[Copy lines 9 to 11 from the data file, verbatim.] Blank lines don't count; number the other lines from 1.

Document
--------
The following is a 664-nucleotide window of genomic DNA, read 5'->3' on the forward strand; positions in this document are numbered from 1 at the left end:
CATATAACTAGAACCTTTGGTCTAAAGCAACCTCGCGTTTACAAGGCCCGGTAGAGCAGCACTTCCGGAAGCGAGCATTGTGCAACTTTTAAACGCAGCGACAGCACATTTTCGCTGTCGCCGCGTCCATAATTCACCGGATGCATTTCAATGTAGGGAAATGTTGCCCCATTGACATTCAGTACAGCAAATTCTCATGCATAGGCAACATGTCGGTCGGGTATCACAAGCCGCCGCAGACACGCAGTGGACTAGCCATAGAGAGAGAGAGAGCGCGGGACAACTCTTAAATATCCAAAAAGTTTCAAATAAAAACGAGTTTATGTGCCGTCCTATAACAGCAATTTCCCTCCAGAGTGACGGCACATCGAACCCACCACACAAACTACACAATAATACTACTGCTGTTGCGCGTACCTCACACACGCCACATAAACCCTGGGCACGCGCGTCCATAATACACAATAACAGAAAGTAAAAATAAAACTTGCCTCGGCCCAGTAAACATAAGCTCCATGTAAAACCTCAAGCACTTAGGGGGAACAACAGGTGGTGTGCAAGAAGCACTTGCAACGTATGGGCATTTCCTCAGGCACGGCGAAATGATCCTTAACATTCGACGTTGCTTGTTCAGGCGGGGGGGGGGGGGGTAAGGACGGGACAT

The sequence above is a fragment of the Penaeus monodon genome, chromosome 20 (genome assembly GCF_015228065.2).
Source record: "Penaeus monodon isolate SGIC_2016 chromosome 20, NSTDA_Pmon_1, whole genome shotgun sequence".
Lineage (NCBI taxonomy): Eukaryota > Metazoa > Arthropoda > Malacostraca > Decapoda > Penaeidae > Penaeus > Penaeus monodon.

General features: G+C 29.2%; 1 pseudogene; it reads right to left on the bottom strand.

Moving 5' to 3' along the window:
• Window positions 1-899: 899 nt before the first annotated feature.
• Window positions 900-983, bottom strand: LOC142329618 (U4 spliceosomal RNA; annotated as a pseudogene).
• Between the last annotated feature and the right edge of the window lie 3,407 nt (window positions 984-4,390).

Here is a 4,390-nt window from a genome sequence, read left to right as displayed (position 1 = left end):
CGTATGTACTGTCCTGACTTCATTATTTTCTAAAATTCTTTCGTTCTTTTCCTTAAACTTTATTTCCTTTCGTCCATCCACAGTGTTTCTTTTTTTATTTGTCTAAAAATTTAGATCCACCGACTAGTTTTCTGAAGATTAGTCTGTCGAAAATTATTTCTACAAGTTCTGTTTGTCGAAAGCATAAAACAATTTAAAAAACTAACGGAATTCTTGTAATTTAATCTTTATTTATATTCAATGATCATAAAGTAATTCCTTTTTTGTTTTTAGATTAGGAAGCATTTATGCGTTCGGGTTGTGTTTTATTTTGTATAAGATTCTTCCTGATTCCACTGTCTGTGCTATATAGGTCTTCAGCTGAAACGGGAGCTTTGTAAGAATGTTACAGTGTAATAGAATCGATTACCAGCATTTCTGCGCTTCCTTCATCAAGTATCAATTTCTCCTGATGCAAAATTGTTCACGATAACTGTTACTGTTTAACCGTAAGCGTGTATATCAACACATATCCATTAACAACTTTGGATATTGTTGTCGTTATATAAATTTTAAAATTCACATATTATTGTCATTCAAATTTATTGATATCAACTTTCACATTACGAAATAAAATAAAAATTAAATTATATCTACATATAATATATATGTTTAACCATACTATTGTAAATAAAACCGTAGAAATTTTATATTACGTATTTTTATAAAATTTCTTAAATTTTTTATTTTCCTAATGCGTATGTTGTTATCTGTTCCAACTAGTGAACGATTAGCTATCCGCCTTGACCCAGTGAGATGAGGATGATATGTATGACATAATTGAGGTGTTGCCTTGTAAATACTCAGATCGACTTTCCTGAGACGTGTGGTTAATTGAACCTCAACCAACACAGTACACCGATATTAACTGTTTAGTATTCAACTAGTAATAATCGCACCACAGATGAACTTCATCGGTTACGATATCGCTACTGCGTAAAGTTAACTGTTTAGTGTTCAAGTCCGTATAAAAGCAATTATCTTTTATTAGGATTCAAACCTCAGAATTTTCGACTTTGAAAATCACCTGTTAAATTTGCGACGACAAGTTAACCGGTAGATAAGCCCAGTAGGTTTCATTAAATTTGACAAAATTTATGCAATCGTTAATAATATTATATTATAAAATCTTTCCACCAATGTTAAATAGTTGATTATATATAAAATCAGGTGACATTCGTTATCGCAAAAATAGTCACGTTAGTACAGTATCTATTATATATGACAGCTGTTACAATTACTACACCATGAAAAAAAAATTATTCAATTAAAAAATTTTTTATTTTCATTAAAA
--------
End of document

• Window positions 900-983, bottom strand: LOC142329618 (U4 spliceosomal RNA; annotated as a pseudogene).
• Between the last annotated feature and the right edge of the window lie 3,407 nt (window positions 984-4,390).

Here is a 4,390-nt window from a genome sequence, read left to right as displayed (position 1 = left end):